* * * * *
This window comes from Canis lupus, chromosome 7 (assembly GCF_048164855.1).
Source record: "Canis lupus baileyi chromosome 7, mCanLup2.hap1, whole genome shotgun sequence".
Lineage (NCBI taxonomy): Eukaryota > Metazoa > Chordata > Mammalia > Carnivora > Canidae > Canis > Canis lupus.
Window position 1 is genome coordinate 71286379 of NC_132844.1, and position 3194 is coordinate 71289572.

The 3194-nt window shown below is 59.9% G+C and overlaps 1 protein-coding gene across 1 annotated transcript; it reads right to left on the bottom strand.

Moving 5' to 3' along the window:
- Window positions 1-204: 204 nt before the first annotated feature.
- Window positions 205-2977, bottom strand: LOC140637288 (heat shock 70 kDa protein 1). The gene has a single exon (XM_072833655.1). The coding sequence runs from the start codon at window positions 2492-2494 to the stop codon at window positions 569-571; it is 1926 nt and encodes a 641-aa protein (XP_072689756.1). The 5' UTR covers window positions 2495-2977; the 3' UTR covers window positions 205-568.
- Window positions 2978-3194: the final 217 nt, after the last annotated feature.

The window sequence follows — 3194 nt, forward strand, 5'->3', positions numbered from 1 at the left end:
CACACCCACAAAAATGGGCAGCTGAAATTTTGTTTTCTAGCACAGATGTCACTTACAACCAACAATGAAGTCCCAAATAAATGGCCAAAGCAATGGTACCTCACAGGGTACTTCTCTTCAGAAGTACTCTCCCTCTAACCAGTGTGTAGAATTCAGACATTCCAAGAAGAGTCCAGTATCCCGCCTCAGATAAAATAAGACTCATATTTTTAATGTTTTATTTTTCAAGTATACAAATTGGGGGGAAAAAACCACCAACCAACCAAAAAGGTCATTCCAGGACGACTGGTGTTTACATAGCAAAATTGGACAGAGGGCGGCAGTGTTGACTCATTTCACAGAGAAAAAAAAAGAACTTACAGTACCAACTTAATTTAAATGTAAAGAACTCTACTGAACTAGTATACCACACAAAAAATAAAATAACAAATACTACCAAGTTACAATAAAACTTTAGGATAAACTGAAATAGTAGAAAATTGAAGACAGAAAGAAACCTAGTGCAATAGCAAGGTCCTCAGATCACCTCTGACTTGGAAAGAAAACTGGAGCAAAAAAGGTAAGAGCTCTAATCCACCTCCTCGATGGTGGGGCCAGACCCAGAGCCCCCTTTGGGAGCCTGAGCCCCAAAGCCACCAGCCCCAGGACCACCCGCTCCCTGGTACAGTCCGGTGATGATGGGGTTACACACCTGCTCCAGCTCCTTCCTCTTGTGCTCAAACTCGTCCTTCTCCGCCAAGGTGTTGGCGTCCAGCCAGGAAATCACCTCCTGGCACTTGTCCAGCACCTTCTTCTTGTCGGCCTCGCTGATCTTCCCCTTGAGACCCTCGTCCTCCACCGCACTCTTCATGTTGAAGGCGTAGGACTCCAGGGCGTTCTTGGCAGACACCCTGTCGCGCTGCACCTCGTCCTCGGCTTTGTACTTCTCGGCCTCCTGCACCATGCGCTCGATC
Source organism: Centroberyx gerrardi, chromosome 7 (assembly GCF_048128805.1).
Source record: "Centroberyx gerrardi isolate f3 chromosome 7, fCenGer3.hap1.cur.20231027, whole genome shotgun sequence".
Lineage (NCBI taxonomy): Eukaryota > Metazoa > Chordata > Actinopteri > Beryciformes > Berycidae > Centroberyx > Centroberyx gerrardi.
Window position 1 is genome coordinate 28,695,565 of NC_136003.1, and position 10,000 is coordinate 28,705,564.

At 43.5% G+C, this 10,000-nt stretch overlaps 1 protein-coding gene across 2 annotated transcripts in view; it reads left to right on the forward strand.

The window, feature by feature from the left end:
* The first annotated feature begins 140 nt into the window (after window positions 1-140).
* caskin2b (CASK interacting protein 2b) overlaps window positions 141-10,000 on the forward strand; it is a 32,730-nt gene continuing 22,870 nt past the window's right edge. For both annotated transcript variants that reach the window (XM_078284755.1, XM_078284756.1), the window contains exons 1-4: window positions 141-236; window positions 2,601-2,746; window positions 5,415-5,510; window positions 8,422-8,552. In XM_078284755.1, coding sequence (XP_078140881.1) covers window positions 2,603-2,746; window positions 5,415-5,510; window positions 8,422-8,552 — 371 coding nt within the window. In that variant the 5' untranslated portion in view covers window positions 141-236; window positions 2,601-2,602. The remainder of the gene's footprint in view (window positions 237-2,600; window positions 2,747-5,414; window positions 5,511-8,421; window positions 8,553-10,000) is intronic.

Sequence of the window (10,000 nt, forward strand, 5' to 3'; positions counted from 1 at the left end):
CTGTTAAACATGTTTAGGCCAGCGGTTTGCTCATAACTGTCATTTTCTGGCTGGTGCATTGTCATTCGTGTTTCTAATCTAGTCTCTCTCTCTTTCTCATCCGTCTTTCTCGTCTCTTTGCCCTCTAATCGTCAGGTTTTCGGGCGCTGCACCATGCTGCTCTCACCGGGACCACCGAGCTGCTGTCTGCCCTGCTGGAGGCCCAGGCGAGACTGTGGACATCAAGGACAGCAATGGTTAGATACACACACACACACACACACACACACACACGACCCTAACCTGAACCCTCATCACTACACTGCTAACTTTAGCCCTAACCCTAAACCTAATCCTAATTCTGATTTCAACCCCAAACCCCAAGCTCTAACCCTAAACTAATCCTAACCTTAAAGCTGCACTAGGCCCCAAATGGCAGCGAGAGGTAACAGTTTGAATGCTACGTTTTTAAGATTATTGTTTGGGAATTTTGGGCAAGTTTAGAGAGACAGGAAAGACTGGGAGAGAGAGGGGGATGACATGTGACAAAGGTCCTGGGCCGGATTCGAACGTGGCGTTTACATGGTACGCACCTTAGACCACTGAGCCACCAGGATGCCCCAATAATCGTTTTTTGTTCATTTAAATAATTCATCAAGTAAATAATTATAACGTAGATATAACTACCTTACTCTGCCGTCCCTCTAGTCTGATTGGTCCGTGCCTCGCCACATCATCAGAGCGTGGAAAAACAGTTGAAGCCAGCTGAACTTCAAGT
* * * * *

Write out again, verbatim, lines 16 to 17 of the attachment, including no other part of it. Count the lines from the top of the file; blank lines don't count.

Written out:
At 43.5% G+C, this 10,000-nt stretch overlaps 1 protein-coding gene across 2 annotated transcripts in view; it reads left to right on the forward strand.

The window, feature by feature from the left end: